Time to pull out a posting from two years ago — nothing changes sometimes. In that old posting, I tell how I used to rant to my accounting students about the stupidity of government accounting, which fails to distinguish spending on today versus spending on tomorrow. We call the latter investing and it is what we do to make tomorrow possible. Sound investments pay for themselves by making a better future. So now in 2014 comes another example of silly decision making.
I listened to an interview with Jeremy Rifkin on the subject of zero marginal costs in which he steered dangerously close to saying that average costs were tending to zero. That latter is simply not true and quite misleading. The problem that newspapers have faced is that they have very high fixed costs but the actual cost of delivering a newspaper, especially in digital form, is essentially zero. People appear to be willing to pay for the marginal cost only. In other words, they treat news as a free good. The average cost of delivering good news is high; the marginal cost is negligible. They are not the same. Continue reading
I taught managerial accounting for many years and complained for all those years that economists simply did not understand fixed costs. I also complained that we accountants liked talking about variable costs even though there were none. Now comes Jeremy Rifkin, talking in a NY Times article about what happens to capitalism, as we know it, when all costs become fixed and variable costs (marginal costs in economic lingo) tend to zero. Continue reading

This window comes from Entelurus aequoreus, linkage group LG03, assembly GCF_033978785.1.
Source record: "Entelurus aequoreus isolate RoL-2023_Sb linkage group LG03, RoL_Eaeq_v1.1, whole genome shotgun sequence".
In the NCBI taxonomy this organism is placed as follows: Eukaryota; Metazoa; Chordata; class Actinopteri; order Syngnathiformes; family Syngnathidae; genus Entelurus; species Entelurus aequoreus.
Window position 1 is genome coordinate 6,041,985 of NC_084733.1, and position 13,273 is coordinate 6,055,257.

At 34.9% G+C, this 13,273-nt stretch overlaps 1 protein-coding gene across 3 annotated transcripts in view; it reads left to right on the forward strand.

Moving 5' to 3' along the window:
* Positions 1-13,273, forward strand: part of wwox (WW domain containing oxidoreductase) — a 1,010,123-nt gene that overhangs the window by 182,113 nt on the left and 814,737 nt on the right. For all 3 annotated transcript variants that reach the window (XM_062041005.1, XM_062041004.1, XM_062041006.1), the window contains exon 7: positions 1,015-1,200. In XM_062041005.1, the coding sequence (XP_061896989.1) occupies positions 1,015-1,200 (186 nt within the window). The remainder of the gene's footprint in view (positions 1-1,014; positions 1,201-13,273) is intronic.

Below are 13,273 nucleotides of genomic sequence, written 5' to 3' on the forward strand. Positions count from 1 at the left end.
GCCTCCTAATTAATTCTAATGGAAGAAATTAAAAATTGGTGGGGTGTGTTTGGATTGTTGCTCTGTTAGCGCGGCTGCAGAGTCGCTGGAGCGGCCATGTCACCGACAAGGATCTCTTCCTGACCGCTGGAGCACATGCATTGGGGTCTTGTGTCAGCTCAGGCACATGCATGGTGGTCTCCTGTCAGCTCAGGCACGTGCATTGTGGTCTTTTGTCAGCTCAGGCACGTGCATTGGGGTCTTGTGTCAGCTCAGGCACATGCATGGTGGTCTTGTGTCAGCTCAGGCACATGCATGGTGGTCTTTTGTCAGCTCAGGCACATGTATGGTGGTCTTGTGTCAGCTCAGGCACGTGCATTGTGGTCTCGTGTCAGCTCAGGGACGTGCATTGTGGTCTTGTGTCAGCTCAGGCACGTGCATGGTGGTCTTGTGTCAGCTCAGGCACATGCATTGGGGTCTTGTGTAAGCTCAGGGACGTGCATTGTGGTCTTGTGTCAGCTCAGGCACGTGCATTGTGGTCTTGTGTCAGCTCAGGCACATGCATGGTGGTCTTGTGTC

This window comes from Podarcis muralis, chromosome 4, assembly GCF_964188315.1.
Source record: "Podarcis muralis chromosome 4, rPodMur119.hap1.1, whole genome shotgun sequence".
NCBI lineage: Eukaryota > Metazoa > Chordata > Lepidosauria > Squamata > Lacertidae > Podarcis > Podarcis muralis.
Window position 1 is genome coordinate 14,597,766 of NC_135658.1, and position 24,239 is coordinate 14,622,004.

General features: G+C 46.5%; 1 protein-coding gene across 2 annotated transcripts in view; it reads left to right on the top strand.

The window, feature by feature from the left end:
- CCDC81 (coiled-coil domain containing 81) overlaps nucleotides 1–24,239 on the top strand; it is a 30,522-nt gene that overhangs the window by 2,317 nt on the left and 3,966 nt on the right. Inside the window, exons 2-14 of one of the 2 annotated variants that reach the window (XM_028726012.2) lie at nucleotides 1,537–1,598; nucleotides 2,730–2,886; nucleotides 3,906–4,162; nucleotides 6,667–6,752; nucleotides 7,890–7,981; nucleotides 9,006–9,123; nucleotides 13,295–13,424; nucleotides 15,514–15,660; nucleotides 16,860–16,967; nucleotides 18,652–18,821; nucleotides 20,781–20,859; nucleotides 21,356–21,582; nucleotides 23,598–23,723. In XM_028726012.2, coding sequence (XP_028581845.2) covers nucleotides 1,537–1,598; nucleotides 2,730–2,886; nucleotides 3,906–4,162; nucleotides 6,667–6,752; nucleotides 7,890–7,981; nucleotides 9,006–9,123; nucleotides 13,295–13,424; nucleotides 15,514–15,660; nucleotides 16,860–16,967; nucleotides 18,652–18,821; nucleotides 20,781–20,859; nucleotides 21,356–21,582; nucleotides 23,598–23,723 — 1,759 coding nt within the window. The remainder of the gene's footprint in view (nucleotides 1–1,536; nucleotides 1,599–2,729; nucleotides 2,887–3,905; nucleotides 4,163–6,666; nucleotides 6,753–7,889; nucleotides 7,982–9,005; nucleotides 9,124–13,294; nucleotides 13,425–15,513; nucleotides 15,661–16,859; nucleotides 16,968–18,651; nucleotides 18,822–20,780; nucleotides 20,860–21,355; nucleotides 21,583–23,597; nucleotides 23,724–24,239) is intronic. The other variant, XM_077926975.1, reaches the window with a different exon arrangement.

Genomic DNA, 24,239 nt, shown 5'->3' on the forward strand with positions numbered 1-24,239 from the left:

I was bemoaning recently the sorry state of managerial accounting. It is heavily oriented to manufacturing where few of our students will ever work and uses techniques that go back unchanged for a century. Continue reading
With two chapters of the proposed common framework now official, it was time for me to revise Chapter 5. You can find the result at http:://vanbreda.org/theory/chap05_4.pdf (254kb). I have not hesitated to throw my opinion in the chapter on grounds that we make accounting seem to sterile and to encourage readers to ponder a little more on accounting. Please don’t hesitate to let me know if you think I sound to harsh. I am in search of newer references for this chapter so if you know of any — or have written something yourself — please let me know.
My opening shot (!) in an ongoing series that I plan on the federal deficit:
All the talk about a balanced budget ignores the fact that the government is on a cash basis in which all expenditures are treated as outflows of the period. In regular for-profit accounting, the payment of a salary is treated as an expense while the acquisition of a building, say, is treated as an investment. Government does not make this distinction. Were businesses to keep their books the way that the government does, a large number of them would be running a deficit. Yes we desperately need a balanced budget but it needs to be a balanced operating budget. Anything else is nonsensical and shows a sad misunderstanding of government accounting. Continue reading
So Messrs. Lay and Skilling are guilty. The frustrating part of this case and others of its ilk is that the original charge has never been addressed. This, like WorldCom and many others, was described as a case involving accounting fraud. Yet, nothing about accounting was said at any of these trials. Was Jedi legal? We never heard anything about that. The case came down to whether they were overblowing the results of the company. Call it a disclosure case. Nothing, though about accounting. Continue reading